Charles chuckled in a sinister way, “You know me, don’t you?  You did a good job in Argentina although you did not keep me apprised of everything you were doing.”  He went further, “We were saved by the fact that everything worked out as it did.”

 

“Alls well that ends well.  Is that the saying?  Seemed apropos in that case,” remarked Spencer with a nervous laugh.

 

“Well this is a simple job, but it is highly important to us and must be handled in the most discreet way,” he instructed.  “We don’t want to alarm anyone that there might even be a problem.”

 

He added, “Here are files on three people in Adobe.  Vivian met with a tragedy, Mary is her daughter, and the last is the daughter’s former husband, Jimmy Nixon.”

 

“There could be an insurance claim on the death and we want all the facts before we approve the claim,” Charles commented as he handed the three file sheets to Spencer.

 

Charles was not being completely forthright, but Spencer did not need to know any other information than this for the moment.  If Spencer handled this as a simple insurance claim, even if people questioned what he was doing, it would not matter.  “It would be just be business as usual,” he figured.

 

Spencer looked at the files and said, “Will do.  I will do it myself.  You always get first priority with us and we want to please.”  He added, “ I will get back to you this afternoon with our report.  That soon enough?”  Spencer stood to leave the office.

 

“That will be great.  I need to report on this in the morning,” replied Charles as he stood and put out his hand to shake hands with Spencer.  He finished, “I look forward to seeing the report.”

 

Spencer had worked enough cases with Charles to know that he would not call the best detective agency in the area to handle what could be handled by phone by a clerk.  “There has to be something else,” pondered Spencer.

 

“But what do I care, we need the business and I will give him what he wants.  We need help meeting our bills this month,” thought Spencer.

 

Bill went back to his office.  Meeting with John had given him a new found confidence that he had been losing lately.  The ‘numbers cruncher’ thing was beginning to eat at him, but now that John wanted to work with him, he had a new vigor.

 

His office was on the same floor as John and Charles, but was at the other end of the building from Charles.  He was glad that John’s office separated him from Charles as Charles had strange people coming and going all the time.

 

“Of course when you work foreign markets, people from other countries come to your office,” reflected Bill.  “So it has to be, I guess.”  Occasionally, he would be called in with Charles to discuss the numbers, but he never felt comfortable taking through an interpreter.  He did not feel that he came off well.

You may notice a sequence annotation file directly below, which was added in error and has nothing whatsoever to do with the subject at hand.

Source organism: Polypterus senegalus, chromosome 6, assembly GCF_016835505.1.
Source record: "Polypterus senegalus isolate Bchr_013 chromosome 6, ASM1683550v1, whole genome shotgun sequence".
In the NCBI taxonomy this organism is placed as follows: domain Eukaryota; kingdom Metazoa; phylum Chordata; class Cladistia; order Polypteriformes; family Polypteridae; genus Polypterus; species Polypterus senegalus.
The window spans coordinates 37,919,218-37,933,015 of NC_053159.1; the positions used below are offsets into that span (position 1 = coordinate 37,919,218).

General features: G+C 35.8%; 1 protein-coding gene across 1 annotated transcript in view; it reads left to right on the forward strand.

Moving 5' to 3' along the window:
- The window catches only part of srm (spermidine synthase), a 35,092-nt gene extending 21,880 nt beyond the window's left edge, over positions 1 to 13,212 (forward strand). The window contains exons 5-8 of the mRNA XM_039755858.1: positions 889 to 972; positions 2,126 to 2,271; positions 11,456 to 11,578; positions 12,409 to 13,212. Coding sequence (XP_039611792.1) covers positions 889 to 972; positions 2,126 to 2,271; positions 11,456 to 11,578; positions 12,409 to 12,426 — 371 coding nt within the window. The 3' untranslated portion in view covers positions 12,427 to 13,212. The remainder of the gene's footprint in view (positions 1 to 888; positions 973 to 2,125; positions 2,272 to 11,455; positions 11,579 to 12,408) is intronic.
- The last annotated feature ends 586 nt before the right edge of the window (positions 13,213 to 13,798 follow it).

Bill’s waiting room was quaint compared to the golden ball Charles had.  “How do you put numbers along with profit and loss statements on your walls,” he surmised.  “The decorator had insisted on large plants and it looked comfortable,” he guessed.

 

Melinda Carmen was his secretary and she had a master’s degree in accounting along with a graduate degree in math.  He approved her salary and she was paid well.  She was on the same level as his assistant although to get it approved through his budget, he had to pencil her in as his secretary.  Melinda was a pleasant person and she looked up when he entered the room.  Obviously, she was engrossed in her work. I hate that I have to disturb her. 

 

“Melinda, clear my schedule for the balance of the day.  I am going to do some research in my office.  I do not want to be disturbed,” Bill instructed.  He entered his office and closed the door.  He did not even wait to hear Melinda’s response.

 

Sitting at his desk, Bill noticed that he had a file on his computer that had been sent to him by Charles.  It contained profiles for Vivian and Mary Francis and for Jimmy Nixon.  “Well, Charles does not waste anytime,” he considered.  “I’m impressed!”

 

Clicking on the financial information for Vivian Francis, a trust fund was revealed.  Her husband, Jim Francis, had set it up prior to his premature death and it had been giving Vivian approximately $1700 per month.  “Not much, but if your house is paid for, it would be comfortable in Adobe,” he thought.

 

It did show that when the company had bought out the agency a couple of years ago, that they had paid her $50,000.  “Nothing indicated that this money had been added to the trust or that another trust had been established,” he noticed.

 

Backing out of that profile, Bill pulled up Mary Francis financial information.  She to had a trust fund set up by her dad.  “It paid her only $1500 per month.  If she were living as a single mom with 3 kids, this would not go very far,” he deliberated.  “But, with child support, it could not be too bad.”

 

“One thing about being a deputy, you would have to pay you child support payments or lose your job,” Bill figured.  “A lot of mothers do not have the privilege of making their spouses pay.”  He remembered that she was in school.  She probably was getting help from her mother also.

 

Again, he backed out and pulled up Jimmy Nixon.  All they showed for him was a term life insurance policy in the amount of $100,000.  “Fair,” Bill thought, “ but for a wife and 3 kids, not nearly enough.”

 

“Wait a minute … We need to get this Mary Francis to hand over the memo if she has it.  One way might be to cut her income,” his mind was racing.

 

He felt energized as he began to feel a rush of slight wickedness intruding his thoughts.  Going back to Vivian’s profile, he noticed that the Edwards Financial Firm was handling her trust funds.